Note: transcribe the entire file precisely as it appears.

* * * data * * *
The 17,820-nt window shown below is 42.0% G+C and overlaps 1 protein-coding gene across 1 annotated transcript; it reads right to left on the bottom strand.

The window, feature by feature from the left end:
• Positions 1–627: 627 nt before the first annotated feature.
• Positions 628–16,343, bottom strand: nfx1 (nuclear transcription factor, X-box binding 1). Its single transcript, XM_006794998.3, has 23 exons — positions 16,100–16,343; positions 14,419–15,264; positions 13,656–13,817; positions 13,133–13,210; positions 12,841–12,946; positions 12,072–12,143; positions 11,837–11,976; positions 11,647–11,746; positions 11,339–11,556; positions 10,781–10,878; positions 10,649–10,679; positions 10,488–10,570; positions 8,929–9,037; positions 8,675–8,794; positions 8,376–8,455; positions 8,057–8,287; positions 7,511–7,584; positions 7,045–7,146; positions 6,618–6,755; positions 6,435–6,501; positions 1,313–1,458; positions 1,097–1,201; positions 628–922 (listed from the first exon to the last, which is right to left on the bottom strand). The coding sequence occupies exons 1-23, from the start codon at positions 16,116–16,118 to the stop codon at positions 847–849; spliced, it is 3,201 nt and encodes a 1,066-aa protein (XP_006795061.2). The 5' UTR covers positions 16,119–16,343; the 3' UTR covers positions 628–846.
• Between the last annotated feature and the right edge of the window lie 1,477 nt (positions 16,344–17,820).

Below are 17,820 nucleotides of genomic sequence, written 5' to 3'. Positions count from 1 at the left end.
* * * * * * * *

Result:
The 17,820-nt window shown below is 42.0% G+C and overlaps 1 protein-coding gene across 1 annotated transcript; it reads right to left on the bottom strand.

The window, feature by feature from the left end:
• Positions 1–627: 627 nt before the first annotated feature.
• Positions 628–16,343, bottom strand: nfx1 (nuclear transcription factor, X-box binding 1). Its single transcript, XM_006794998.3, has 23 exons — positions 16,100–16,343; positions 14,419–15,264; positions 13,656–13,817; positions 13,133–13,210; positions 12,841–12,946; positions 12,072–12,143; positions 11,837–11,976; positions 11,647–11,746; positions 11,339–11,556; positions 10,781–10,878; positions 10,649–10,679; positions 10,488–10,570; positions 8,929–9,037; positions 8,675–8,794; positions 8,376–8,455; positions 8,057–8,287; positions 7,511–7,584; positions 7,045–7,146; positions 6,618–6,755; positions 6,435–6,501; positions 1,313–1,458; positions 1,097–1,201; positions 628–922 (listed from the first exon to the last, which is right to left on the bottom strand). The coding sequence occupies exons 1-23, from the start codon at positions 16,116–16,118 to the stop codon at positions 847–849; spliced, it is 3,201 nt and encodes a 1,066-aa protein (XP_006795061.2). The 5' UTR covers positions 16,119–16,343; the 3' UTR covers positions 628–846.
• Between the last annotated feature and the right edge of the window lie 1,477 nt (positions 16,344–17,820).

Below are 17,820 nucleotides of genomic sequence, written 5' to 3'. Positions count from 1 at the left end.